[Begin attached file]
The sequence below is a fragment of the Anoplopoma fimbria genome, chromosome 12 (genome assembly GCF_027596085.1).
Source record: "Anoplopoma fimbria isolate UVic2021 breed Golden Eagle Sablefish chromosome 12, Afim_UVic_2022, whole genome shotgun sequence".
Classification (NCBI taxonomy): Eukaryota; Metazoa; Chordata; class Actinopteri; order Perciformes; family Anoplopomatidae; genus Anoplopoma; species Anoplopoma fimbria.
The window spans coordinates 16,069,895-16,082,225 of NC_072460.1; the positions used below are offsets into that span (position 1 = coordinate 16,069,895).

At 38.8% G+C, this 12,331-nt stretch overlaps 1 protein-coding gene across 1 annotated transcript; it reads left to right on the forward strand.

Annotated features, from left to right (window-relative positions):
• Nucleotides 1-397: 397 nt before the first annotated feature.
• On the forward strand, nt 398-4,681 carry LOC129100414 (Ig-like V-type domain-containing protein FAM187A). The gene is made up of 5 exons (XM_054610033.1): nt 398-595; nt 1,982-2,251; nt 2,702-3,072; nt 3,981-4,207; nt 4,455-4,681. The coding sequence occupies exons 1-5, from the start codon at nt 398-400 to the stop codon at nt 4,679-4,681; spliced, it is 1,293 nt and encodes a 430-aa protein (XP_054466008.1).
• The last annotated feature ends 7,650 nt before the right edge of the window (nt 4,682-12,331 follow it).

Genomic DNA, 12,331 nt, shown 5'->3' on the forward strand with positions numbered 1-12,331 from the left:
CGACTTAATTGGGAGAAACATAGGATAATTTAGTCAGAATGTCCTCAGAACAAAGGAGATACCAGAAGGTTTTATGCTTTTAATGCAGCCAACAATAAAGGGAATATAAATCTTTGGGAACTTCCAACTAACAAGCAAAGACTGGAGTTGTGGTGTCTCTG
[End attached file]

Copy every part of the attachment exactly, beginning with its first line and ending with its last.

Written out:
The sequence below is a fragment of the Anoplopoma fimbria genome, chromosome 12 (genome assembly GCF_027596085.1).
Source record: "Anoplopoma fimbria isolate UVic2021 breed Golden Eagle Sablefish chromosome 12, Afim_UVic_2022, whole genome shotgun sequence".
Classification (NCBI taxonomy): Eukaryota; Metazoa; Chordata; class Actinopteri; order Perciformes; family Anoplopomatidae; genus Anoplopoma; species Anoplopoma fimbria.
The window spans coordinates 16,069,895-16,082,225 of NC_072460.1; the positions used below are offsets into that span (position 1 = coordinate 16,069,895).

At 38.8% G+C, this 12,331-nt stretch overlaps 1 protein-coding gene across 1 annotated transcript; it reads left to right on the forward strand.

Annotated features, from left to right (window-relative positions):
• Nucleotides 1-397: 397 nt before the first annotated feature.
• On the forward strand, nt 398-4,681 carry LOC129100414 (Ig-like V-type domain-containing protein FAM187A). The gene is made up of 5 exons (XM_054610033.1): nt 398-595; nt 1,982-2,251; nt 2,702-3,072; nt 3,981-4,207; nt 4,455-4,681. The coding sequence occupies exons 1-5, from the start codon at nt 398-400 to the stop codon at nt 4,679-4,681; spliced, it is 1,293 nt and encodes a 430-aa protein (XP_054466008.1).
• The last annotated feature ends 7,650 nt before the right edge of the window (nt 4,682-12,331 follow it).

Genomic DNA, 12,331 nt, shown 5'->3' on the forward strand with positions numbered 1-12,331 from the left:
CGACTTAATTGGGAGAAACATAGGATAATTTAGTCAGAATGTCCTCAGAACAAAGGAGATACCAGAAGGTTTTATGCTTTTAATGCAGCCAACAATAAAGGGAATATAAATCTTTGGGAACTTCCAACTAACAAGCAAAGACTGGAGTTGTGGTGTCTCTG